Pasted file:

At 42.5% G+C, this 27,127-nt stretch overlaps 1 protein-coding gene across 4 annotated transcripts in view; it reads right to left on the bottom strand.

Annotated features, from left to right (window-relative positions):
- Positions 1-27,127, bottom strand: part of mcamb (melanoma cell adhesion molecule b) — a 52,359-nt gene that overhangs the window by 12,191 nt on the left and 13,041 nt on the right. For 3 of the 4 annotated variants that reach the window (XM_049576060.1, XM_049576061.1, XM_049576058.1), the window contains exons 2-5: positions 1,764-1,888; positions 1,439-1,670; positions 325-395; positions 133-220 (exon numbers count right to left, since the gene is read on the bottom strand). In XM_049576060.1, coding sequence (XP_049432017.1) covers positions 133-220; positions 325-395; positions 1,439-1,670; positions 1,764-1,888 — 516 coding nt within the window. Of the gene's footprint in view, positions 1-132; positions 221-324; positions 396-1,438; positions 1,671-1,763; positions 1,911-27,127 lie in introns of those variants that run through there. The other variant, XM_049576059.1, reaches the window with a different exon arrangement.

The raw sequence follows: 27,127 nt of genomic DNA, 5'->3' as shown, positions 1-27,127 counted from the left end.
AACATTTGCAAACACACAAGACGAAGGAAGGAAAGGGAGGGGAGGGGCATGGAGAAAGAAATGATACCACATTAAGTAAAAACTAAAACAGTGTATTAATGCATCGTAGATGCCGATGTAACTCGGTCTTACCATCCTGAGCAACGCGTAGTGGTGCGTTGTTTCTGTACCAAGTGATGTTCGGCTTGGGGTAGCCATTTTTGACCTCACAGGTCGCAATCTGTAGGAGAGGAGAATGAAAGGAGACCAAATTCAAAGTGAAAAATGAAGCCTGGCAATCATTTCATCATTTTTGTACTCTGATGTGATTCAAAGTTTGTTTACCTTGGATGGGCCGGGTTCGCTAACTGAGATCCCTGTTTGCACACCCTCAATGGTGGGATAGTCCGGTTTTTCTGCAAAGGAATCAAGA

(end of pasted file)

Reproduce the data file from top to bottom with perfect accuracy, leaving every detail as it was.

At 42.5% G+C, this 27,127-nt stretch overlaps 1 protein-coding gene across 4 annotated transcripts in view; it reads right to left on the bottom strand.

Annotated features, from left to right (window-relative positions):
- Positions 1-27,127, bottom strand: part of mcamb (melanoma cell adhesion molecule b) — a 52,359-nt gene that overhangs the window by 12,191 nt on the left and 13,041 nt on the right. For 3 of the 4 annotated variants that reach the window (XM_049576060.1, XM_049576061.1, XM_049576058.1), the window contains exons 2-5: positions 1,764-1,888; positions 1,439-1,670; positions 325-395; positions 133-220 (exon numbers count right to left, since the gene is read on the bottom strand). In XM_049576060.1, coding sequence (XP_049432017.1) covers positions 133-220; positions 325-395; positions 1,439-1,670; positions 1,764-1,888 — 516 coding nt within the window. Of the gene's footprint in view, positions 1-132; positions 221-324; positions 396-1,438; positions 1,671-1,763; positions 1,911-27,127 lie in introns of those variants that run through there. The other variant, XM_049576059.1, reaches the window with a different exon arrangement.

The raw sequence follows: 27,127 nt of genomic DNA, 5'->3' as shown, positions 1-27,127 counted from the left end.
AACATTTGCAAACACACAAGACGAAGGAAGGAAAGGGAGGGGAGGGGCATGGAGAAAGAAATGATACCACATTAAGTAAAAACTAAAACAGTGTATTAATGCATCGTAGATGCCGATGTAACTCGGTCTTACCATCCTGAGCAACGCGTAGTGGTGCGTTGTTTCTGTACCAAGTGATGTTCGGCTTGGGGTAGCCATTTTTGACCTCACAGGTCGCAATCTGTAGGAGAGGAGAATGAAAGGAGACCAAATTCAAAGTGAAAAATGAAGCCTGGCAATCATTTCATCATTTTTGTACTCTGATGTGATTCAAAGTTTGTTTACCTTGGATGGGCCGGGTTCGCTAACTGAGATCCCTGTTTGCACACCCTCAATGGTGGGATAGTCCGGTTTTTCTGCAAAGGAATCAAGA